ii. Jill Ellsworth, June 2019, Eliminating Microbials in Marijuana, Willow Industries, https://willowindustries.com/eliminating-microbials-in-marijuana/#

iii. Ketch DeGabrielle, April 2018, Largest U.S. Cannabis Farm Shares Two Years of Mold Remediation Research, Analytical Cannabis, https://www.analyticalcannabis.com/articles/largest-us-cannabis-farm-shares-two-years-of-mold-remediation-research-299842

 

Steven Burton

A Regulatory Tsunami is Washing Over the Canadian Cannabis Industry

By Steven Burton
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Steven Burton

On August 29, 2019, Health Canada finally published a guidance document on the official interpretation of Part 5 of the Cannabis Regulations concerning “Good Production Practices” that comes into force just seven weeks later on October 17, 2019. For those watching with the experience of the food industry, it is safe to say that few license holders fully appreciate the magnitude of the new requirements and fewer yet are prepared for what will be required in less than two weeks.

An Uncertain Road to Cannabis Compliance

Since Canada legalized recreational cannabis in October 2018, there has been considerable uncertainty about the road to compliance in this totally new legal market. Health Canada faced the daunting challenge of defining the requirements for a whole new industry, and so they were understandably silent on the issue of Part 5 until this guide was published in August.

GMPMany larger companies eager to get their foot in the door of the multi-billion dollar industry tried to be proactive in anticipating impending government regulations by seeking Good Manufacturing Practices (GMP) certifications. This would likely have been fine under the previous regulations, which were myopically focused on ensuring that product wasn’t diverted from or to the black market. With the legalization of edibles only one year away, however, it was obvious to those in the food industry that GMP was just not going to be enough. Gentle prodding at various speaking engagements on our part wasn’t enough to convince these companies to seek higher levels of certification or at least to proactively develop the organizational culture required to support a higher-level program.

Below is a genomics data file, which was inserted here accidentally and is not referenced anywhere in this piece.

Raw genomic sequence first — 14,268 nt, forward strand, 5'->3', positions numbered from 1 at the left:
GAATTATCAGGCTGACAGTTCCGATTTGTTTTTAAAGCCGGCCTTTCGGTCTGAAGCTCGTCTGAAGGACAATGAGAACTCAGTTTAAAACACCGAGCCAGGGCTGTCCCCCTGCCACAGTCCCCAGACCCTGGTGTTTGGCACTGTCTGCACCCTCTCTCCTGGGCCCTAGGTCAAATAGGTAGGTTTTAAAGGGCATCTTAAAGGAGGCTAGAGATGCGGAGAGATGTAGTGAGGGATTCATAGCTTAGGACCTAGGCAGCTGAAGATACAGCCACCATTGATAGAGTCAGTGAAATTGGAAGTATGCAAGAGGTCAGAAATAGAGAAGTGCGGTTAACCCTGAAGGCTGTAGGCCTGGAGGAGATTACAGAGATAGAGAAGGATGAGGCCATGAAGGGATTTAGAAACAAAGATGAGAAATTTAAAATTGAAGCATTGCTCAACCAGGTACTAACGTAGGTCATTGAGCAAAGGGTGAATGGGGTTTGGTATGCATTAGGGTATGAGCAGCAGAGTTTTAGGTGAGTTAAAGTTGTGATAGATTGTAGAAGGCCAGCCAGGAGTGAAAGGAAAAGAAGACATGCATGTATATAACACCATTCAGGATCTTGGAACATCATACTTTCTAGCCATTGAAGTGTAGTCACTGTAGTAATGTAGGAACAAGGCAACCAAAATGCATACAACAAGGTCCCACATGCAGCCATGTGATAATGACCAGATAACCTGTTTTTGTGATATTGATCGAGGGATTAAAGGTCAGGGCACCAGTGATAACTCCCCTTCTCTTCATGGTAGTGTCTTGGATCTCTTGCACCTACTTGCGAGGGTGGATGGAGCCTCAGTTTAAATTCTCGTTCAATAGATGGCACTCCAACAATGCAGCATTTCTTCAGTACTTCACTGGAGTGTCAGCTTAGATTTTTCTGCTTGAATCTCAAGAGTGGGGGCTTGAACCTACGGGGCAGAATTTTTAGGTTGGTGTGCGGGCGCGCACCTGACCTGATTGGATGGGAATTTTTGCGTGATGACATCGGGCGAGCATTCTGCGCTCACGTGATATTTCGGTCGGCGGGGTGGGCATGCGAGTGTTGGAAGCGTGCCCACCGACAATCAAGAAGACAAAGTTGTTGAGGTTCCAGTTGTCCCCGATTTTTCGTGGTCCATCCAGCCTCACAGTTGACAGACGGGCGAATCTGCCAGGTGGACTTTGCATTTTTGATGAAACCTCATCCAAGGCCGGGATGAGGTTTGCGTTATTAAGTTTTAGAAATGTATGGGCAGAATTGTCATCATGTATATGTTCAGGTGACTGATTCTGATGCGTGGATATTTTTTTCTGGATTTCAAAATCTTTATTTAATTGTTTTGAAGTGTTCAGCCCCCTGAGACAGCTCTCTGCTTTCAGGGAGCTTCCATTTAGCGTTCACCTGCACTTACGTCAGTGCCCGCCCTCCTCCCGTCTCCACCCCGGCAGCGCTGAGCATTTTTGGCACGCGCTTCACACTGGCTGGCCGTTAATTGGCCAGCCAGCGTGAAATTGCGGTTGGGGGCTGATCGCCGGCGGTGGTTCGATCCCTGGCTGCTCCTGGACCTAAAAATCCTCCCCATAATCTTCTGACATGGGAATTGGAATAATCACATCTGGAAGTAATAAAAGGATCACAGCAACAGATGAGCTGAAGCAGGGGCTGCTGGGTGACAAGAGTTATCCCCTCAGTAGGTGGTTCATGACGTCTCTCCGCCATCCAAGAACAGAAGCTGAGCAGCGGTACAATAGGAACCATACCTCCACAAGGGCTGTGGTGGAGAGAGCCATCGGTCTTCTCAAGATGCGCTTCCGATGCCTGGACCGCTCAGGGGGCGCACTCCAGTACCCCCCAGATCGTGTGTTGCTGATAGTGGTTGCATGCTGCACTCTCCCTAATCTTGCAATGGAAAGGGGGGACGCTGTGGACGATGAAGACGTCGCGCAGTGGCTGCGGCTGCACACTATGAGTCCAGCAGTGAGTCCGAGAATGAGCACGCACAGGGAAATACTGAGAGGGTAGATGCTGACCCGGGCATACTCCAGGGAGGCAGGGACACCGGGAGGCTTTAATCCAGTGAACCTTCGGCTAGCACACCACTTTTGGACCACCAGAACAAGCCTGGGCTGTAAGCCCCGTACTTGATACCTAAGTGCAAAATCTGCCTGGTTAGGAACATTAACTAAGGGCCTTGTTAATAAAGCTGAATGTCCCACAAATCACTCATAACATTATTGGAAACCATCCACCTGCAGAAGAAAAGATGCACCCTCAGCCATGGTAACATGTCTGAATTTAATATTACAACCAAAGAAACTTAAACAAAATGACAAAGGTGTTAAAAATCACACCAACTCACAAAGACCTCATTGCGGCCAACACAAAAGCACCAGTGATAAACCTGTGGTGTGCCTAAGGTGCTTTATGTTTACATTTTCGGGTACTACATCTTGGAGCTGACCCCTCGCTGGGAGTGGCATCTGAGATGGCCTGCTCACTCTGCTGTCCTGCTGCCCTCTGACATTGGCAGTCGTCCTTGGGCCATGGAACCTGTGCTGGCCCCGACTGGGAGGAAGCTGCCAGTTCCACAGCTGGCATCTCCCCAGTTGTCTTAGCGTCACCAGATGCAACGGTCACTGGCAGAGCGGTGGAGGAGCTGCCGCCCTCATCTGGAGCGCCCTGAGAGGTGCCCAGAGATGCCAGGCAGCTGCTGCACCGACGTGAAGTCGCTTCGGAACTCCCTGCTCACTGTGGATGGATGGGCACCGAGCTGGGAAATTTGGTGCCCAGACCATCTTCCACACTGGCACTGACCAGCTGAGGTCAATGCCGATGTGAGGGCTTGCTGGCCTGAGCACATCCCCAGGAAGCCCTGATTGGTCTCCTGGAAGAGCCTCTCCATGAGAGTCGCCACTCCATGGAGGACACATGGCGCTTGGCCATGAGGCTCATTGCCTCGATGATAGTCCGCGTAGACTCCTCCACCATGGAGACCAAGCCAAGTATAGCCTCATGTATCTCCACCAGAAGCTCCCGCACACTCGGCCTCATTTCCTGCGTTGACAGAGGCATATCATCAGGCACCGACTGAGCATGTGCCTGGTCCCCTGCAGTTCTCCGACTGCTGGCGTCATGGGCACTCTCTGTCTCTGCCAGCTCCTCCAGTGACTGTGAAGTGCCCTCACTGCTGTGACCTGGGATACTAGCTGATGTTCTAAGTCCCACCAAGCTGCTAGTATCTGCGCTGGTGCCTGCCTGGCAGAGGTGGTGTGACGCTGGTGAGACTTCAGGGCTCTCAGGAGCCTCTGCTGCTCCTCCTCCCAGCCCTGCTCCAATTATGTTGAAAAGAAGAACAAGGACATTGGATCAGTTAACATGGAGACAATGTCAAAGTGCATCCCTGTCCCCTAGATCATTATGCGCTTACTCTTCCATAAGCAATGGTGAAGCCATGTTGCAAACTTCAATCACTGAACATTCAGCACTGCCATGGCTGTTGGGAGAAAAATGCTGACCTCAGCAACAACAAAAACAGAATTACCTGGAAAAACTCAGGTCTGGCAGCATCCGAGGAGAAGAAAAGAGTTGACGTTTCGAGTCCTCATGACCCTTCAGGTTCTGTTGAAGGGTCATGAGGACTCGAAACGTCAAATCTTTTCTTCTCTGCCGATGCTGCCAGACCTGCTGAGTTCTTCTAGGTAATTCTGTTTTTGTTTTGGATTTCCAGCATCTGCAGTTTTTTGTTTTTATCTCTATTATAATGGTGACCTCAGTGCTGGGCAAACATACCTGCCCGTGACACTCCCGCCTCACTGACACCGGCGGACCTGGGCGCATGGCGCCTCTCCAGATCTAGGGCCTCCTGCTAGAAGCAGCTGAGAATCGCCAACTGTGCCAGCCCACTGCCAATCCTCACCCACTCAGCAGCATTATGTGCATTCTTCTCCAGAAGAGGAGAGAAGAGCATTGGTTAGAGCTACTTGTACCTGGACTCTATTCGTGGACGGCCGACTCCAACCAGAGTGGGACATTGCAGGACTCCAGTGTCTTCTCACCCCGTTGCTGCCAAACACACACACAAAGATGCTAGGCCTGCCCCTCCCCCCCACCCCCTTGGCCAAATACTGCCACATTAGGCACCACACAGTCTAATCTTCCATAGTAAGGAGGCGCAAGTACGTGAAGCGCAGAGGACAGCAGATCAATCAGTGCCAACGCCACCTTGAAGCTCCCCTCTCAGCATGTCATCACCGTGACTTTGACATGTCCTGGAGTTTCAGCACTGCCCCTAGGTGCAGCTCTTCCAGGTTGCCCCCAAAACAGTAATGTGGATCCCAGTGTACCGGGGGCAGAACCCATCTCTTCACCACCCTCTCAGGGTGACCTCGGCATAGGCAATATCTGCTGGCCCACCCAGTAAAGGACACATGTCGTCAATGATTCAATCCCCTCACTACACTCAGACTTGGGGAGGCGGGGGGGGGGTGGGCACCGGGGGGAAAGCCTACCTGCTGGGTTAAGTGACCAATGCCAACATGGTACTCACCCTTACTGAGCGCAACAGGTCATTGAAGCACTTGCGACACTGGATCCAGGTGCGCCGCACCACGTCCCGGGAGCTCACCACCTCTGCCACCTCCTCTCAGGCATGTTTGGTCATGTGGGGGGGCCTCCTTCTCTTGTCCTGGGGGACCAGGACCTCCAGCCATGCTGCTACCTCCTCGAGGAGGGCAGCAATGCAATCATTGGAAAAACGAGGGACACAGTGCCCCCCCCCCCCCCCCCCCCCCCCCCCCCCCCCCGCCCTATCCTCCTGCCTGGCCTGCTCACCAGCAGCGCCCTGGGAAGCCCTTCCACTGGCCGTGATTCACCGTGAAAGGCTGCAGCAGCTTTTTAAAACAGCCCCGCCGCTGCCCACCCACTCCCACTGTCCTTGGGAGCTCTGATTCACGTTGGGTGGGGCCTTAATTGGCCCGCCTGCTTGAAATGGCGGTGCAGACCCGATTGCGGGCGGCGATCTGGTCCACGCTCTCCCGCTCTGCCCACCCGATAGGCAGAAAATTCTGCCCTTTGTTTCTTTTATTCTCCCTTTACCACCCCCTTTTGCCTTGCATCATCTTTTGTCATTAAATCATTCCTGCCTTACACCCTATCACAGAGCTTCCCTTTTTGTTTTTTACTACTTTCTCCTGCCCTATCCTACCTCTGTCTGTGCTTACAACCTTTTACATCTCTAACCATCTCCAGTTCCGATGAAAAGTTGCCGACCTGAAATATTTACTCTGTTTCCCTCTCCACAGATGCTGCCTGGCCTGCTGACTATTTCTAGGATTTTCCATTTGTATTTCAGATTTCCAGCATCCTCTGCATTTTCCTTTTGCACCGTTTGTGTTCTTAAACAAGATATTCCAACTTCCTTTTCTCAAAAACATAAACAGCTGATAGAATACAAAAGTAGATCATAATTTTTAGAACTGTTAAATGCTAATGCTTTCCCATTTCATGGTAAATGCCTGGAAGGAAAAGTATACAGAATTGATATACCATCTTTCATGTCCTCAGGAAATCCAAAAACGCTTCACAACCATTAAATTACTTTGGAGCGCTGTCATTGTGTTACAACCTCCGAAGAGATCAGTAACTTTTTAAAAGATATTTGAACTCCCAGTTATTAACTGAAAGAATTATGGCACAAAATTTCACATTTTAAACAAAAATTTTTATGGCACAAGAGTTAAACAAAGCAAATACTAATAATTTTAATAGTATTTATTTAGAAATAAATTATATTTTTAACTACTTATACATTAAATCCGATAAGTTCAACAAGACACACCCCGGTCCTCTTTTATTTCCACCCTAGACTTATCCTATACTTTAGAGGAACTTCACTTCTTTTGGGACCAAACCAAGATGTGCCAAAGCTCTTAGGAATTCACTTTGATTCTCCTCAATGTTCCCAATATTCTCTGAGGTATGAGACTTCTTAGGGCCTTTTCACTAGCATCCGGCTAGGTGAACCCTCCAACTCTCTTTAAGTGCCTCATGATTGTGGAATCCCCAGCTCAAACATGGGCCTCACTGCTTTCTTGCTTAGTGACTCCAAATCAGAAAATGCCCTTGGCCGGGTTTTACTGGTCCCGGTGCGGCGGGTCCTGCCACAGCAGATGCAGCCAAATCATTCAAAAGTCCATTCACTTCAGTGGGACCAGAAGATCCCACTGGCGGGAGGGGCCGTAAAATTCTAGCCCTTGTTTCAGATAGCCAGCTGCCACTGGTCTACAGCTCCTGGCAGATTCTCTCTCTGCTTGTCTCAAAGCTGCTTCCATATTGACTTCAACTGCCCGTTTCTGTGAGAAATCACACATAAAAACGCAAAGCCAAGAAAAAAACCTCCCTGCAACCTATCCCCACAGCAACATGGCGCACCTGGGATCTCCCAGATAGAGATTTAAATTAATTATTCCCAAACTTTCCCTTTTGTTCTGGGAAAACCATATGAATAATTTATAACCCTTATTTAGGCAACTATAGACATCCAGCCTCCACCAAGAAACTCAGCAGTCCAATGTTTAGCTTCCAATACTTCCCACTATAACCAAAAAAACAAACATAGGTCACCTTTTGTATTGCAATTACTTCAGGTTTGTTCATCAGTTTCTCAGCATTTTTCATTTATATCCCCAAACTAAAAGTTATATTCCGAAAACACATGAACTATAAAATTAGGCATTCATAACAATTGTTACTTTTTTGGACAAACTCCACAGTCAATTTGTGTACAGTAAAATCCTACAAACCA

The Inevitable Necessity of Food Safety

It was clear to us that since edibles are essentially a food product, safety necessarily had to become a primary focus. This reality has, in fact, materialized in section 5 of the new guide, which outlines prescriptive requirements that are very well developed and require that companies develop a complete set of Standard Operating Procedures (SOPs) for sanitation, employee hygiene, testing, inventory, pest control and more. Furthermore, cannabis companies must be able to produce documentation that proves they are actually following these procedures.

There are many, many other requirements that also apply, but the really interesting ones are those related to hazard analysis (5.2.13) and preventive control plans (5.2.14): manufacturers who produce extracts or edibles must undertake hazard analyses on each input, processing step and traffic flow. The language will be familiar to those who have been exposed to Hazard Analysis and Critical Control Point (HACCP) methodology. HACCP is the standard in the food industry and goes far beyond simple GMP.

Very much like HACCP, license holders will be required to analyze each biological, chemical and physical hazard, determine controls, identify critical control point, along will all the validation, reassessment, verification and deviation protocols required. Interestingly, the fraud and bioterrorism hazard types that have recently been introduced for the food industry have been omitted, presumably an oversight that will be rectified in future versions.

How to Catch Up Fast with Tech

Satisfying these regulations using traditional manual methods takes months or even years in some cases. Today in Canada, license holders have only weeks to get their facilities to compliance, and the government is quick to crack down on any mistakes. The only way to possibly meet this deadline is to start yesterday and use the best tools you can find to expedite the process.

HACCPThose who have been busy implementing GMP programs are going to have to look far beyond their current objectives. Those just starting out should build with these requirements front of mind, both to satisfy inspectors and auditors and also to avoid the pain of the organizational change required to move to a higher level of quality and safety.

Ultimately, these changes will be of benefit to society and provide a competitive advantage to those who can move the fastest, especially when major retail chains become the dominant wholesale market. My advice is to start working on your HACCP-based compliance program immediately and, if you’re in Canada, seek a high-level certification like SQF as soon as possible.

It’s fair to say that the food industry’s recent experiences with more stringent regulations clearly foreshadow what will be required for the cannabis industry. Right now – when the margin of error is razor thin – is the time for companies to make the decisive move and focus on their success – and survival.

Navigating Cannabis Staffing and Hiring Challenges

By Michael Coleman
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With more cannabis staffing and recruiting challenges than ever before, building a healthy pipeline of top candidates can be an uphill battle. From a lack of qualified candidates and working capital to the haze of lingering stigma and industry volatility, cannabis hiring and retention challenges are more apparent than ever.